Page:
He backs this up with data. In 2015, 40.2% of US advertising spending is on television, with just 4.4% going to digital media. In the UK, one of the biggest growing sectors booking advertising was online services. According to Nielsen, in 2014 Amazon and Google each spent £10.5 million on UK television advertising, and Netflix which some would argue is out to kill broadcast television spent £8.5 million.

One of the surprisingly interesting conference sessions at IBC was an interview with Lord Dobbs, who as Michael Dobbs wrote the original novel House of Cards and subsequently adapted it, first as the classic BBC series then as a blockbuster Netflix project directed by David Fincher and starring Kevin Spacey.

He is now working regularly as an executive producer at Netflix, and eloquently made the point that this is a golden age of television. Hollywood names want to work in television: not just Fincher and Spacey apparently Woody Allen, no less, has been signed up to create a series for Netflix. According to Dobbs, what is driving television forward is a desire for quality.

And that has to be a good thing. Especially for those working on the successors to good programming, to follow Downton Abbey and Doctor Foster and Great British Bake Off. Long may content be king.

Tags: iss107 | television industry | content | on demand | stats | figures | audience | advertiser | dick hobbs | Dick Hobbs.
Contributing Author Dick Hobbs.

Read this article in the tv-bay digital magazine
Article Copyright tv-bay limited. All trademarks recognised.
Reproduction of the content strictly prohibited without written consent.

Related Interviews
  • Volicon discuss creating content and publishing for online and social platforms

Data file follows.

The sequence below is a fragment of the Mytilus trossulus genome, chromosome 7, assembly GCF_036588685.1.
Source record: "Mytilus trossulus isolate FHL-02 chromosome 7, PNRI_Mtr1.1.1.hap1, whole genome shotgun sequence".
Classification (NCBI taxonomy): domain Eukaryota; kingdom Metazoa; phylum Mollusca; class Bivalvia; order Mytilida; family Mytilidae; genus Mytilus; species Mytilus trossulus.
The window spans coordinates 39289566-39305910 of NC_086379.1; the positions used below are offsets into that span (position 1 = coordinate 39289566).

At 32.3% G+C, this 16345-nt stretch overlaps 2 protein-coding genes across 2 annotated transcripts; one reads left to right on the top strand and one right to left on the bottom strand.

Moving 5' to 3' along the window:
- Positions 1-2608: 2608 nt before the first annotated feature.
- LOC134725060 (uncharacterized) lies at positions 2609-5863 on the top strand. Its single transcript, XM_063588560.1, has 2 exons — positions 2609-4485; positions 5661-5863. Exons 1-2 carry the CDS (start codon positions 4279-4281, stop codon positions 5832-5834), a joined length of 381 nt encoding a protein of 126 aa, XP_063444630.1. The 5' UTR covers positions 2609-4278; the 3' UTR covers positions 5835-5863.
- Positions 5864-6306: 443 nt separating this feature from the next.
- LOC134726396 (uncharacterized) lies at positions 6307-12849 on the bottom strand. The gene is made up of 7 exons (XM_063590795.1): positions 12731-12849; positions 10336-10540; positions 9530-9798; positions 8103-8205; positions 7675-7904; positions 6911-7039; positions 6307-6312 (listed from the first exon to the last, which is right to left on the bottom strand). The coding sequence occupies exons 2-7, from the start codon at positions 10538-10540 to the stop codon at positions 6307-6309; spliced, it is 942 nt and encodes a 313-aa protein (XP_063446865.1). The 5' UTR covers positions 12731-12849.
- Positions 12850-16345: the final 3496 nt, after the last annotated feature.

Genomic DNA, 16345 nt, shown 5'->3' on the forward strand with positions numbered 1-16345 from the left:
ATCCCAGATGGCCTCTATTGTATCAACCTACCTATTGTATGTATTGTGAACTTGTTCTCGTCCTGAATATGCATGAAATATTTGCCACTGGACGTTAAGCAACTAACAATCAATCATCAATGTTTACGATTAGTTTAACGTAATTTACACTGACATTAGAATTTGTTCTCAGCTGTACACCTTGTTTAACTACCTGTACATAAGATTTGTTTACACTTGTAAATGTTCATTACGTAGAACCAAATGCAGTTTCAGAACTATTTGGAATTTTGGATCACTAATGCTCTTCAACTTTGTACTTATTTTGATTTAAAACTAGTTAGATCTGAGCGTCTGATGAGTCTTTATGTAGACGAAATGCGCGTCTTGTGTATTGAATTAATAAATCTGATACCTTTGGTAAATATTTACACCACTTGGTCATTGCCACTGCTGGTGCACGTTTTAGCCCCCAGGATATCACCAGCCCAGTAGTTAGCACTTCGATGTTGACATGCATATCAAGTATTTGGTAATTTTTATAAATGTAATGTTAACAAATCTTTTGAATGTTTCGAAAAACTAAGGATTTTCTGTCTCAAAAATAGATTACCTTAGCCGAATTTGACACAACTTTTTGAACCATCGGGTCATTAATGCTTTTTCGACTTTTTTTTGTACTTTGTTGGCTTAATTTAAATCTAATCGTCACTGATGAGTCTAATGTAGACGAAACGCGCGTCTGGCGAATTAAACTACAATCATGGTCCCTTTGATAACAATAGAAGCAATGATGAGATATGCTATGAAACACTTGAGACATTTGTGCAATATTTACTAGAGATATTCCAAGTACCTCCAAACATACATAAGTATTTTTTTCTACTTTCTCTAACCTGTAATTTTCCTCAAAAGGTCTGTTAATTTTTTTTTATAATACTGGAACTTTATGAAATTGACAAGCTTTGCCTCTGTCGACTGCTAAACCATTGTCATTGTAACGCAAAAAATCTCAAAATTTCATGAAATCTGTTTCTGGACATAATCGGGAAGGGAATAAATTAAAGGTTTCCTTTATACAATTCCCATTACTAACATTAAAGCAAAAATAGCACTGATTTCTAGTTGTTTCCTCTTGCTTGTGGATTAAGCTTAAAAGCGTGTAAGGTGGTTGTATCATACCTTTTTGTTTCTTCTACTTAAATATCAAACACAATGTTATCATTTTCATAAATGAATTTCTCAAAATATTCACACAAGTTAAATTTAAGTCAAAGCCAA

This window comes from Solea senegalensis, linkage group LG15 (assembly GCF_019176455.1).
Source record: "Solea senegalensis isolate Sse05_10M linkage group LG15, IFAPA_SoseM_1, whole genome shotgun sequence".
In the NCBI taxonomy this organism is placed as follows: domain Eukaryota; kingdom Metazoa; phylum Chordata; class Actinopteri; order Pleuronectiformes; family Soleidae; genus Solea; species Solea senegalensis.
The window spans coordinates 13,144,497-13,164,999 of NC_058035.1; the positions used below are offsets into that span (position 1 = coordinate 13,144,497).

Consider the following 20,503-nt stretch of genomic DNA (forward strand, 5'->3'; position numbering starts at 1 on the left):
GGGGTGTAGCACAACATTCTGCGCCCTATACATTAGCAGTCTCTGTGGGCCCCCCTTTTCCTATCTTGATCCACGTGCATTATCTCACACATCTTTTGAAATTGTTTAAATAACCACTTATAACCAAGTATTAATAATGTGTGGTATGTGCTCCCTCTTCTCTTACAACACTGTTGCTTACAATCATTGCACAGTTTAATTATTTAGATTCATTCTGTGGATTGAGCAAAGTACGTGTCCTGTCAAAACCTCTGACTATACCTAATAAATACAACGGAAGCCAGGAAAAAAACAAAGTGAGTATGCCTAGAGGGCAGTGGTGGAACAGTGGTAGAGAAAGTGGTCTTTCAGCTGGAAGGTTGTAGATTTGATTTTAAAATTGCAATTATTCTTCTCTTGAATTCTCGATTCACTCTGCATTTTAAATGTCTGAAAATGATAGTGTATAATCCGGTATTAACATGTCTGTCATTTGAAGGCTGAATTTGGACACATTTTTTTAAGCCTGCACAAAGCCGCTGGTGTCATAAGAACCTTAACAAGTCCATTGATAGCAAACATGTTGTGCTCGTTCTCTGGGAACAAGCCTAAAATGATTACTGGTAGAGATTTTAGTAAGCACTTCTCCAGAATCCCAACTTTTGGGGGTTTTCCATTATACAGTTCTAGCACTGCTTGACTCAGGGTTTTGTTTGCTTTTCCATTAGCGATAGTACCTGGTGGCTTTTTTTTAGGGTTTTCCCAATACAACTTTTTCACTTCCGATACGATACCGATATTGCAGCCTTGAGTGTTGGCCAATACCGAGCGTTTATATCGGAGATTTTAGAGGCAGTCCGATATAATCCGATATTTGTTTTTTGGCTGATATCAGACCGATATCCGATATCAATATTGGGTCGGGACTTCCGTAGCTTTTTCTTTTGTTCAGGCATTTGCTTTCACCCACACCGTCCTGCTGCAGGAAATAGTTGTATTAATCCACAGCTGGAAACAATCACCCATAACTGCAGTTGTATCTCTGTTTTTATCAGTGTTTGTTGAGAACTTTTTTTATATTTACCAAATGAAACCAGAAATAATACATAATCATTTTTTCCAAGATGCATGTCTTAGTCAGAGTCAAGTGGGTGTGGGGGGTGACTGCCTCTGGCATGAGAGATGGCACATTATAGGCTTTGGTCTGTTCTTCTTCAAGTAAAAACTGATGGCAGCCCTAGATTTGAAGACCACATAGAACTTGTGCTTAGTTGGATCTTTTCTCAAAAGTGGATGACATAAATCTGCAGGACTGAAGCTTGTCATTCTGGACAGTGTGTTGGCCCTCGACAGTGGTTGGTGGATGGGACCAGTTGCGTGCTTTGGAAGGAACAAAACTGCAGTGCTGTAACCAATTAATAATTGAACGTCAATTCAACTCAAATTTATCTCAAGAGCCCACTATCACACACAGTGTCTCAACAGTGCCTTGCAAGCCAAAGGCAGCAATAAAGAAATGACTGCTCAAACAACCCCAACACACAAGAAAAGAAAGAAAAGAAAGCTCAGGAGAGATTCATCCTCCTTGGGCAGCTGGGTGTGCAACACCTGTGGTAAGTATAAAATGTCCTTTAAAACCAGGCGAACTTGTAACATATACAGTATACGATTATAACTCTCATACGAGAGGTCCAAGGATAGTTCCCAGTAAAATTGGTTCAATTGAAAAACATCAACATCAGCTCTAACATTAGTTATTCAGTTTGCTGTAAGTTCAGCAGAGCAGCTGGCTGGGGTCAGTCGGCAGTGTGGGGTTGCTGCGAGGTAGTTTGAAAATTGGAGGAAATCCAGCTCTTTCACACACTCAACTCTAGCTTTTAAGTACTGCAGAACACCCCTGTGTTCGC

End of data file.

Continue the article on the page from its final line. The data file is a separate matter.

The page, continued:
Volicon discuss creating content and publishing for online and social platforms

  • Viaccess-Orca content security at IBC 2015

    Viaccess-Orca content security at IBC 2015

  • TMD at NAB 2013: Content Intelligence

    TMD at NAB 2013: Content Intelligence

  • Object Based Storage Solutions from Object Matrix at NAB 2017

    Object Based Storage Solutions from Object Matrix at NAB 2017

  • Viaccess-Orca at IBC 2016

    Viaccess-Orca at IBC 2016

  • Prime Focus Technologies at IBC 2016

    Prime Focus Technologies at IBC 2016

  • Elemental Technologies at IBC 2015

    Elemental Technologies at IBC 2015

  • ROOT6 Technology at IBC 2015

    ROOT6 Technology at IBC 2015

  • Haivision on BroadcastShow LIVE at IBC 2013

    Haivision on BroadcastShow LIVE at IBC 2013

  • Front Porch Digital on BroadcastShow LIVE at IBC 2013

    Front Porch Digital on BroadcastShow LIVE at IBC 2013

  • Primestream on BroadcastShow LIVE at IBC 2013

    Primestream on BroadcastShow LIVE at IBC 2013

  • TMD talk asset management solutions on BroadcastShow LIVE at IBC 2013

    TMD talk asset management solutions on BroadcastShow LIVE at IBC 2013

  • Blue Lucy Media at IBC 2013

    Blue Lucy Media at IBC 2013

  • ChyronHego Paint at IBC 2013

    ChyronHego Paint at IBC 2013

  • Facilis at IBC 2013

    Facilis at IBC 2013

  • Viaccess-Orca at IBC 2013

    Viaccess-Orca at IBC 2013

  • Facilis at NAB 2013

    Facilis at NAB 2013

  • TMD at NAB 2013: MediaFlex Reporting Module

    TMD at NAB 2013: MediaFlex Reporting Module

  • TMD at NAB 2013: MediaFlex Systems

    TMD at NAB 2013: MediaFlex Systems

  • Root6 at NAB 2012

    Root6 at NAB 2012

  • Prime Focus at IBC2011

    Prime Focus at IBC2011

  • Cambridge Imaging Systems at BVE 2014

    Cambridge Imaging Systems at BVE 2014

  • Pixel Power at IBC 2013

    Pixel Power at IBC 2013

  • Pixel Power at NAB 2013

    Pixel Power at NAB 2013

  • Pixel Power at NAB 2014

    Pixel Power at NAB 2014